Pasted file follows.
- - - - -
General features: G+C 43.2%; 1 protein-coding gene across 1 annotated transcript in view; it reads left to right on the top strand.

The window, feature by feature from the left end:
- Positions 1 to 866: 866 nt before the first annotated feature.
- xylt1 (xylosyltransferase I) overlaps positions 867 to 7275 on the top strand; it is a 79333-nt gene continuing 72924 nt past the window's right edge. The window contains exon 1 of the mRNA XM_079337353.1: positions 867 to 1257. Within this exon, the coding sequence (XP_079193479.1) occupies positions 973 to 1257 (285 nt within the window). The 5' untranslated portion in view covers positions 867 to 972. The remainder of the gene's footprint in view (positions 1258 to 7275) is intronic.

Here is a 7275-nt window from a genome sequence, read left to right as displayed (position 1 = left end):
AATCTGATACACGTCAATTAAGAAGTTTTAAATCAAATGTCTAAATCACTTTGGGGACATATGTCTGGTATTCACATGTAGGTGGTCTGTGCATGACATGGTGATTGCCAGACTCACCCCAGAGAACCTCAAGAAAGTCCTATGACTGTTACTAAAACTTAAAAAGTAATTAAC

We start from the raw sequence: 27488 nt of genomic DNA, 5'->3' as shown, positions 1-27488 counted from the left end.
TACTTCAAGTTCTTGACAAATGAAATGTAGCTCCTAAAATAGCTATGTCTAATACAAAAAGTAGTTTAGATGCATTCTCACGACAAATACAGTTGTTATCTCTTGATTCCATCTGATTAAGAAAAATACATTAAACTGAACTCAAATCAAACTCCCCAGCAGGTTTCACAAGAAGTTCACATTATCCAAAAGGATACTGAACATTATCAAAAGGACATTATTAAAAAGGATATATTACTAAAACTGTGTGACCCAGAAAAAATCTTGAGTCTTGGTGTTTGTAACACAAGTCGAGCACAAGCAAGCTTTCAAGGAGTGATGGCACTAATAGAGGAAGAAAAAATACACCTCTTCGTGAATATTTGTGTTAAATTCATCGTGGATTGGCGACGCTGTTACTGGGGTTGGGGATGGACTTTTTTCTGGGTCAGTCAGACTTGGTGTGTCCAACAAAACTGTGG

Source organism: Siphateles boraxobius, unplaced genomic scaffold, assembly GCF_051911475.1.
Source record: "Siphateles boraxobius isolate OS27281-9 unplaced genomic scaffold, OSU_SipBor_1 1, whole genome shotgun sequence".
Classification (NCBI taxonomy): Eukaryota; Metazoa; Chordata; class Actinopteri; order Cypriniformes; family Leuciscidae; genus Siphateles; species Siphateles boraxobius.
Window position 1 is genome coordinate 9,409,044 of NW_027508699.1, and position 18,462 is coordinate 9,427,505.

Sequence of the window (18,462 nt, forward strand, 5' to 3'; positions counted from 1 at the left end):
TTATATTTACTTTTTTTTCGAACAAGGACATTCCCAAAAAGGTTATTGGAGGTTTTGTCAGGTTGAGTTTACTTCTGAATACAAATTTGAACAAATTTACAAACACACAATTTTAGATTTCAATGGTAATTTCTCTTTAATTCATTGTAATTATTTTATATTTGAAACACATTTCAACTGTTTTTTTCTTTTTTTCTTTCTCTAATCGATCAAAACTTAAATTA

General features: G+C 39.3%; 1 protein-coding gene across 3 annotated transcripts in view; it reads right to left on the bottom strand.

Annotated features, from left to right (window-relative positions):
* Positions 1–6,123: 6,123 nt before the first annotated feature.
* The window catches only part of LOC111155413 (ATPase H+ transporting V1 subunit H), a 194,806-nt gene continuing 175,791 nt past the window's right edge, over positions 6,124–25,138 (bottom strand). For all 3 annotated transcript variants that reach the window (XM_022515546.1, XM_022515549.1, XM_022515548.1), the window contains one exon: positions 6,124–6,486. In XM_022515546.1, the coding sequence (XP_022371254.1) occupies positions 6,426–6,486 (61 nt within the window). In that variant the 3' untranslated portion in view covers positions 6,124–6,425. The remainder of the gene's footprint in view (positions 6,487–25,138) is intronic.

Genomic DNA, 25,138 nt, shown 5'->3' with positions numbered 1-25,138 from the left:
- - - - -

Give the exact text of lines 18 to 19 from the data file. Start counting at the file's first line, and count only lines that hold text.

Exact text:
* The window catches only part of LOC111155413 (ATPase H+ transporting V1 subunit H), a 194,806-nt gene continuing 175,791 nt past the window's right edge, over positions 6,124–25,138 (bottom strand). For all 3 annotated transcript variants that reach the window (XM_022515546.1, XM_022515549.1, XM_022515548.1), the window contains one exon: positions 6,124–6,486. In XM_022515546.1, the coding sequence (XP_022371254.1) occupies positions 6,426–6,486 (61 nt within the window). In that variant the 3' untranslated portion in view covers positions 6,124–6,425. The remainder of the gene's footprint in view (positions 6,487–25,138) is intronic.

Genomic DNA, 25,138 nt, shown 5'->3' with positions numbered 1-25,138 from the left: